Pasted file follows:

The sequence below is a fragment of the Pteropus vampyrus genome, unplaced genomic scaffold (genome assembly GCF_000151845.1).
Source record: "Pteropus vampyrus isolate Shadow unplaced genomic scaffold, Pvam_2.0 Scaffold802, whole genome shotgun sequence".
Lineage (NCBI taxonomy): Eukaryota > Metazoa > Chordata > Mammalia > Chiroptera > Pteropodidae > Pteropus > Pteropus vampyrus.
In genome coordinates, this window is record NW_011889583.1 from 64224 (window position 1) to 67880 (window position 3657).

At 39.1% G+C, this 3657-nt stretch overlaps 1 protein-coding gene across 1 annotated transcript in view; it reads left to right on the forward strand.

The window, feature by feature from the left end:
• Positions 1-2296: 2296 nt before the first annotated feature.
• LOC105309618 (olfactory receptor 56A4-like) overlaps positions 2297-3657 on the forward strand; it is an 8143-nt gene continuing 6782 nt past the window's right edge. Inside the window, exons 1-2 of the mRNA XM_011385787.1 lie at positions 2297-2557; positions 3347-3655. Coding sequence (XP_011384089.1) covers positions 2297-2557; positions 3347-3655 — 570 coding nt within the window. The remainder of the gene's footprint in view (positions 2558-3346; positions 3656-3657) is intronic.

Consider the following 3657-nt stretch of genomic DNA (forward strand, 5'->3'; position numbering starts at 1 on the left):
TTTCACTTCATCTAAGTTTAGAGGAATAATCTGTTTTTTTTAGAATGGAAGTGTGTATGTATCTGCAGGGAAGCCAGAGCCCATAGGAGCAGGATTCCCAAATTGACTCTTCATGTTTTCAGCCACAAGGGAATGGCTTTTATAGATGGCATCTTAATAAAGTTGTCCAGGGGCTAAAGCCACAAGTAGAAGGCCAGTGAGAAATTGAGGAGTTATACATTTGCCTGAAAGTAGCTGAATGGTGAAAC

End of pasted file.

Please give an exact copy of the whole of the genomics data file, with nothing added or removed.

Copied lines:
The sequence below is a fragment of the Pteropus vampyrus genome, unplaced genomic scaffold (genome assembly GCF_000151845.1).
Source record: "Pteropus vampyrus isolate Shadow unplaced genomic scaffold, Pvam_2.0 Scaffold802, whole genome shotgun sequence".
Lineage (NCBI taxonomy): Eukaryota > Metazoa > Chordata > Mammalia > Chiroptera > Pteropodidae > Pteropus > Pteropus vampyrus.
In genome coordinates, this window is record NW_011889583.1 from 64224 (window position 1) to 67880 (window position 3657).

At 39.1% G+C, this 3657-nt stretch overlaps 1 protein-coding gene across 1 annotated transcript in view; it reads left to right on the forward strand.

The window, feature by feature from the left end:
• Positions 1-2296: 2296 nt before the first annotated feature.
• LOC105309618 (olfactory receptor 56A4-like) overlaps positions 2297-3657 on the forward strand; it is an 8143-nt gene continuing 6782 nt past the window's right edge. Inside the window, exons 1-2 of the mRNA XM_011385787.1 lie at positions 2297-2557; positions 3347-3655. Coding sequence (XP_011384089.1) covers positions 2297-2557; positions 3347-3655 — 570 coding nt within the window. The remainder of the gene's footprint in view (positions 2558-3346; positions 3656-3657) is intronic.

Consider the following 3657-nt stretch of genomic DNA (forward strand, 5'->3'; position numbering starts at 1 on the left):
TTTCACTTCATCTAAGTTTAGAGGAATAATCTGTTTTTTTTAGAATGGAAGTGTGTATGTATCTGCAGGGAAGCCAGAGCCCATAGGAGCAGGATTCCCAAATTGACTCTTCATGTTTTCAGCCACAAGGGAATGGCTTTTATAGATGGCATCTTAATAAAGTTGTCCAGGGGCTAAAGCCACAAGTAGAAGGCCAGTGAGAAATTGAGGAGTTATACATTTGCCTGAAAGTAGCTGAATGGTGAAAC